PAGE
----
by Neal Kitterlin
Fantasy football is the perfect game for a world told in real-time numbers and heads buried in smartphones. What was once the province of that small intersection of math nerds and NFL football fans obsessively checking the box scores each week, calculator in hand, has blossomed to encompass even the most casual fan, though the numerically proficient among us still have a slight advantage. It is no longer enough to cheer for a team assembled for us and assigned matching laundry – we assemble our own teams of mismatched colors and statistical achievements. For many of us who have gone deeply enough into fantasy world, our allegiances to these teams threatens to supplant our support for the officially-sanctioned squads.
Case in point – I cheer for two NFL teams: the New Orleans Saints, the team of my Louisiana youth; and the Chicago Bears, the team currently nearest to me geographically. On Sunday, both teams triumphed, each building a perfect record through the first three weeks of the NFL season. Yet as the final seconds ticked off the clock of the Bears Sunday night trouncing of the Pittsburgh Steelers, I felt little elation and much frustration due to perhaps one of the most pathetic fantasy performances I’d ever put up in my longest-standing league.
See, I went into the season dreaming of a perfect campaign, after already having won the league the year before. We allow keepers, which means that, in exchange for a draft pick (which is predicated on the players position in the draft the year before, and is determined by a formula the details of which I won’t bore you with now), owners can keep a limited number of players. I kept Marshawn Lynch, C.J. Spiller, Randall Cobb, Demaryius Thomas, and David Wilson. I seriously considered keeping Robert Griffin III or Russell Wilson, but settled on David Wilson, figuring that RGIII was a big risk given that he was coming off an injury, and that being able to pick up a good starting QB would be easier than a high-quality running back.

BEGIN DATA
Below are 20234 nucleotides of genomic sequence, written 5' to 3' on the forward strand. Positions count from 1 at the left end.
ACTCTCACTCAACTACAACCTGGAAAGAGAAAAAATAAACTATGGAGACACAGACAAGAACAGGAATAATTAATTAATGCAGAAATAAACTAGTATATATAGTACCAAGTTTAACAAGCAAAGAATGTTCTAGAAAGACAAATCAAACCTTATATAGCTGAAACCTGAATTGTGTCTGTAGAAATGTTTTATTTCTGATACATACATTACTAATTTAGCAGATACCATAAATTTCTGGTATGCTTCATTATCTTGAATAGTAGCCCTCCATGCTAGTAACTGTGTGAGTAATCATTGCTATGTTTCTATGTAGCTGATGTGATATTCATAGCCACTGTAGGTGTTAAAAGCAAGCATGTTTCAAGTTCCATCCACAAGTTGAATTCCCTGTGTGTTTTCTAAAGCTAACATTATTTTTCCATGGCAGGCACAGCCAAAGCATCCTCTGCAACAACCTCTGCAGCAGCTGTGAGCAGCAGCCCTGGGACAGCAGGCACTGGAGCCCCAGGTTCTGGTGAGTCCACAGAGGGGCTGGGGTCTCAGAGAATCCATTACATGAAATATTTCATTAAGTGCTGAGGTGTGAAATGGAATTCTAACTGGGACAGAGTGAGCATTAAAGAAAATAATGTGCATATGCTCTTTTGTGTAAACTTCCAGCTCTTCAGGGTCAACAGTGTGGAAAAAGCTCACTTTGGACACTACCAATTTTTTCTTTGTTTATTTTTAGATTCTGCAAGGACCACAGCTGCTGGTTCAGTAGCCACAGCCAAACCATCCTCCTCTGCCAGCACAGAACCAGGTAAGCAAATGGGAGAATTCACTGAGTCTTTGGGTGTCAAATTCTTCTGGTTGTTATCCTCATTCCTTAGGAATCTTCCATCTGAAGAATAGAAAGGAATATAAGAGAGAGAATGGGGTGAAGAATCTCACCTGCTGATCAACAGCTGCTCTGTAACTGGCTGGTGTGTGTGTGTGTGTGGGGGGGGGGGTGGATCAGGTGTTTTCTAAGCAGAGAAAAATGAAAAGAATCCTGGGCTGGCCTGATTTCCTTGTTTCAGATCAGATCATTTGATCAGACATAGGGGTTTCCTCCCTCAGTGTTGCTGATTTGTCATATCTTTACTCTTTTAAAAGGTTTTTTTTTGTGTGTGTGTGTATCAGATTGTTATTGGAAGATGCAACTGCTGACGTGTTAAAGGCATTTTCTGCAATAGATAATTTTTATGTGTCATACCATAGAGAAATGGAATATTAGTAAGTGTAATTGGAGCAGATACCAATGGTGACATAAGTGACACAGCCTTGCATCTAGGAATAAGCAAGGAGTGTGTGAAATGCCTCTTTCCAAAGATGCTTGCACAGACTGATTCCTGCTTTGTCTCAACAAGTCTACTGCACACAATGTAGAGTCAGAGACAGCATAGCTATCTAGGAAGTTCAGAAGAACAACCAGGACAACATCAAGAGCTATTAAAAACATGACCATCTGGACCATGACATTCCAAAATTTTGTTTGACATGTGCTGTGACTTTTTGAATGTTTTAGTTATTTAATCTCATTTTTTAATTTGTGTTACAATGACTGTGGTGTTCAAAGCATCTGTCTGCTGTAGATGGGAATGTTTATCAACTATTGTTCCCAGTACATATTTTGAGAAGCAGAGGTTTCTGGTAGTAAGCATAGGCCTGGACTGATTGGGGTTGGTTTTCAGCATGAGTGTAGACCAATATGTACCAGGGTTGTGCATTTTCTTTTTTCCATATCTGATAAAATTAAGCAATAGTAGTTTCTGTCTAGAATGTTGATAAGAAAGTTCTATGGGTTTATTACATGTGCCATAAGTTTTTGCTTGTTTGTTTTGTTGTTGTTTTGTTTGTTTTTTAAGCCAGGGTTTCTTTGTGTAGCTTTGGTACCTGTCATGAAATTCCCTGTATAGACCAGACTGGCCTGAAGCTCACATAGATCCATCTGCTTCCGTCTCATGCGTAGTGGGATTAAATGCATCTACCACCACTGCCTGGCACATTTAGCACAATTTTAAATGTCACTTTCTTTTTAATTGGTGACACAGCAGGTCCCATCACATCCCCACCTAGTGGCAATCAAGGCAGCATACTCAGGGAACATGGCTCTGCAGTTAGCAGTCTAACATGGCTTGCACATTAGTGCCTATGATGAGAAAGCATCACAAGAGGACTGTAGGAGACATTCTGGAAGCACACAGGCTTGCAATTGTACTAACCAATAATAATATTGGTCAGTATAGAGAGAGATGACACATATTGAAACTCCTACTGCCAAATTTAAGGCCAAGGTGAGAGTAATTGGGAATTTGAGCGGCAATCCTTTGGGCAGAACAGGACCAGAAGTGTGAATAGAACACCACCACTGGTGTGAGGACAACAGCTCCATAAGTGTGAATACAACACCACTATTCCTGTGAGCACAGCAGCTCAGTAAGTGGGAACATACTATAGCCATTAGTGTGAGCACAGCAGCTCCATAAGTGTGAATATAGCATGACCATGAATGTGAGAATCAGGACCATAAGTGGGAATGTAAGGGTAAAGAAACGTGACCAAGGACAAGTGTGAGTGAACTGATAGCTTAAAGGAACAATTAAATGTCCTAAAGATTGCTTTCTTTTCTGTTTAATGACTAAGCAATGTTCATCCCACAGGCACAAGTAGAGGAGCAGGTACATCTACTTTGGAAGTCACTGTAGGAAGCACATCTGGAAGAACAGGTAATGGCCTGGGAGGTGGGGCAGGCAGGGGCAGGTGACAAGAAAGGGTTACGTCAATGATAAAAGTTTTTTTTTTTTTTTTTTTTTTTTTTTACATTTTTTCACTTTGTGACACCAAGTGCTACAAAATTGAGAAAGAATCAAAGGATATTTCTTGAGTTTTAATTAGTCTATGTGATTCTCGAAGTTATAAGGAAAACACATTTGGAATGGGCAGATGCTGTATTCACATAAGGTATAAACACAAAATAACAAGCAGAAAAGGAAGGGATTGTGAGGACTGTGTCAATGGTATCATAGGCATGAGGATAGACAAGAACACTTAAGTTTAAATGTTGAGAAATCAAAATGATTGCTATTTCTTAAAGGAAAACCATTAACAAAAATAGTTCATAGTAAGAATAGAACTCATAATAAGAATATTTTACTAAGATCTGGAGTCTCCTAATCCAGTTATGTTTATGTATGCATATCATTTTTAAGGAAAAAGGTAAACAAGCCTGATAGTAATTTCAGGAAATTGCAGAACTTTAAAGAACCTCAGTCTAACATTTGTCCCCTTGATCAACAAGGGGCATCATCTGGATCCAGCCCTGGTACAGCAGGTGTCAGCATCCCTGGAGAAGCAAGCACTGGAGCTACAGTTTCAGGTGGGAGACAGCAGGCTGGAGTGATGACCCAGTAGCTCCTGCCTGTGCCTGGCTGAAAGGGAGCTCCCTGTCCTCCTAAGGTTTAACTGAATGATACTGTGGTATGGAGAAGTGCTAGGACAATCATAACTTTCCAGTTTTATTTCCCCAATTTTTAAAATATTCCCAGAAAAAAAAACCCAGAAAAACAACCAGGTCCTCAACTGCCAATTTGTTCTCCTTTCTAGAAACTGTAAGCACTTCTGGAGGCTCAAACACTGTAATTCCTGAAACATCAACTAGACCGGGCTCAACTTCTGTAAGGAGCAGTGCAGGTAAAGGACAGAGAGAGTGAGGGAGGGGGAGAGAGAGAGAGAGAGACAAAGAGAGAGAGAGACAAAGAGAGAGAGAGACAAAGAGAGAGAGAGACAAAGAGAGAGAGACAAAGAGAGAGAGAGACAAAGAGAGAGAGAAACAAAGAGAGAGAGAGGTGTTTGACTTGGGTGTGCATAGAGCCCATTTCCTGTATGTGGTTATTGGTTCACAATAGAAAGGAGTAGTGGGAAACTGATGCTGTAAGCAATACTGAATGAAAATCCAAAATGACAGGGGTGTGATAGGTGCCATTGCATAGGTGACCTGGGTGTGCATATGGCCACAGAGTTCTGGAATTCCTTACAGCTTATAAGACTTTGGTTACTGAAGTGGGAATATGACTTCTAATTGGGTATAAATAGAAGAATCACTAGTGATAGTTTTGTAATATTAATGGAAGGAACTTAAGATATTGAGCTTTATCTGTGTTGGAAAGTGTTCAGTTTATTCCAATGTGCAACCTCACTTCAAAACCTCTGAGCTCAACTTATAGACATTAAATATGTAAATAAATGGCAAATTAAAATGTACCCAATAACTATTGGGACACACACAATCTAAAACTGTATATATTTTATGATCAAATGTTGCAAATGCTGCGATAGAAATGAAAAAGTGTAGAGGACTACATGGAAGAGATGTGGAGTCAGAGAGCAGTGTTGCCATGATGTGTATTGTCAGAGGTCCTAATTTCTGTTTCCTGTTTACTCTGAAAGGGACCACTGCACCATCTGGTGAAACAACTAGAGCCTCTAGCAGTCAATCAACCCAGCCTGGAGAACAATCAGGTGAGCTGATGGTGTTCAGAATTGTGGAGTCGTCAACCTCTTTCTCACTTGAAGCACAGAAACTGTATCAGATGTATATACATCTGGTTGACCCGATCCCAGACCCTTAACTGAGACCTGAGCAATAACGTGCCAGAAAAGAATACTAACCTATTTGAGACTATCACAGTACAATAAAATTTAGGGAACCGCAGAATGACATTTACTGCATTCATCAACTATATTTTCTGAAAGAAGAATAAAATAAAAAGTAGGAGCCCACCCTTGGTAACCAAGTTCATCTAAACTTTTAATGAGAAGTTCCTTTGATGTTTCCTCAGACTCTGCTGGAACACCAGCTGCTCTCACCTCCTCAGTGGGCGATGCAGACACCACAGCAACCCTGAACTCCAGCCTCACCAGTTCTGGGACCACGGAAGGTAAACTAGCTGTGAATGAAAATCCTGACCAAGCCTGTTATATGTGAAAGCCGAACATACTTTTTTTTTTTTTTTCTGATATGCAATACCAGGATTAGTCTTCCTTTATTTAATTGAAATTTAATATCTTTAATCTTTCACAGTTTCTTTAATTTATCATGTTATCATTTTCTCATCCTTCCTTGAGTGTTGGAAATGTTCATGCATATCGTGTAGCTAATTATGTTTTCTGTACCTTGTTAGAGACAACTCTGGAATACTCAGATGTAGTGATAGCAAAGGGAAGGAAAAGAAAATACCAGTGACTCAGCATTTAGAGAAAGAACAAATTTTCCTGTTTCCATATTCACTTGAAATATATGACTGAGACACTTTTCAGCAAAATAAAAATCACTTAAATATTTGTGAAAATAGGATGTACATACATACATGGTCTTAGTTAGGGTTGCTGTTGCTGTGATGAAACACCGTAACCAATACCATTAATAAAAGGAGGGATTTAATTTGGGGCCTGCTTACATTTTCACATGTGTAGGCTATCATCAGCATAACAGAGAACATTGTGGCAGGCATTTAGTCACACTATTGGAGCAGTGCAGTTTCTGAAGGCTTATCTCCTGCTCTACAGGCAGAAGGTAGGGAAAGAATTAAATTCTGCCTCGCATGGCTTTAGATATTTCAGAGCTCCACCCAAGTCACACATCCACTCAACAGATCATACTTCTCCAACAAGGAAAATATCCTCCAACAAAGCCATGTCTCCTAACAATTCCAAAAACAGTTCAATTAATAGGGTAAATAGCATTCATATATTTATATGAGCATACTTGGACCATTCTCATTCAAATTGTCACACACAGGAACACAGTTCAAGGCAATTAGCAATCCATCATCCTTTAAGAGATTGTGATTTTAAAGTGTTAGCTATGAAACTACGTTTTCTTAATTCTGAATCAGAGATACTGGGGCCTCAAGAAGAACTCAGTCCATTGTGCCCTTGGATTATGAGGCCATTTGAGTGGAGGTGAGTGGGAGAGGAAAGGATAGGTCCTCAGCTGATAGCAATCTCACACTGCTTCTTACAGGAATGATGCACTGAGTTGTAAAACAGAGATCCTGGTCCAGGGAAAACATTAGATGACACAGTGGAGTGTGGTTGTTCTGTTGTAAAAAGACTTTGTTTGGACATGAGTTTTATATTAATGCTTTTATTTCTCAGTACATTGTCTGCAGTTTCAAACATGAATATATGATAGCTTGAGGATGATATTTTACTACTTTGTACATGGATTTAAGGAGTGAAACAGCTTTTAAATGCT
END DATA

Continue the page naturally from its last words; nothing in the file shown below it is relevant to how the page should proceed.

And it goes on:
Well, the first week went OK, despite step one of the great David Wilson implosion, but there were warning signs. Lynch’s performance was substandard, as was Spiller’s. But all my receivers performed well, as did Colin Kaepernick, the quarterback I picked up in lieu of keeping Wilson or RGIII. Indeed, the first week provided a sublime fantasy moment – me driving home from a reading, the 2013 NFL season Thursday night game on the radio, and me whooping like a madman in my car as Demaryius Thomas caught a long touchdown pass and earned me major points. It’s time like those that fantasy football actually feels like it provides some tangible connection to another human being’s achievement, like I could feel a little bit of what it was like to be Demaryius Thomas as he strode down the field in a display of athletic prowess the likes of which some 99.99% of the earth’s population would be entirely incapable.